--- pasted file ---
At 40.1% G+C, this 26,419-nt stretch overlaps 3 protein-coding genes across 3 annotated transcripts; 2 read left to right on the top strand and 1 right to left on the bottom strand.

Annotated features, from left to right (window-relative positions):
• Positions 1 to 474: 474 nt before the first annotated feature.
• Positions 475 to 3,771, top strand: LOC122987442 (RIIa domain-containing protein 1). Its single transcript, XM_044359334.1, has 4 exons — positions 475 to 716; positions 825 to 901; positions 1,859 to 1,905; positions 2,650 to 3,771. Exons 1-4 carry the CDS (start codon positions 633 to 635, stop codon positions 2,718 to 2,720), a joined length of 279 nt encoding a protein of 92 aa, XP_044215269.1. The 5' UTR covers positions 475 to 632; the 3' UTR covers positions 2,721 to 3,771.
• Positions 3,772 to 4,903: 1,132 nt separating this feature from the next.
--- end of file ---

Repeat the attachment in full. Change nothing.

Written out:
At 40.1% G+C, this 26,419-nt stretch overlaps 3 protein-coding genes across 3 annotated transcripts; 2 read left to right on the top strand and 1 right to left on the bottom strand.

Annotated features, from left to right (window-relative positions):
• Positions 1 to 474: 474 nt before the first annotated feature.
• Positions 475 to 3,771, top strand: LOC122987442 (RIIa domain-containing protein 1). Its single transcript, XM_044359334.1, has 4 exons — positions 475 to 716; positions 825 to 901; positions 1,859 to 1,905; positions 2,650 to 3,771. Exons 1-4 carry the CDS (start codon positions 633 to 635, stop codon positions 2,718 to 2,720), a joined length of 279 nt encoding a protein of 92 aa, XP_044215269.1. The 5' UTR covers positions 475 to 632; the 3' UTR covers positions 2,721 to 3,771.
• Positions 3,772 to 4,903: 1,132 nt separating this feature from the next.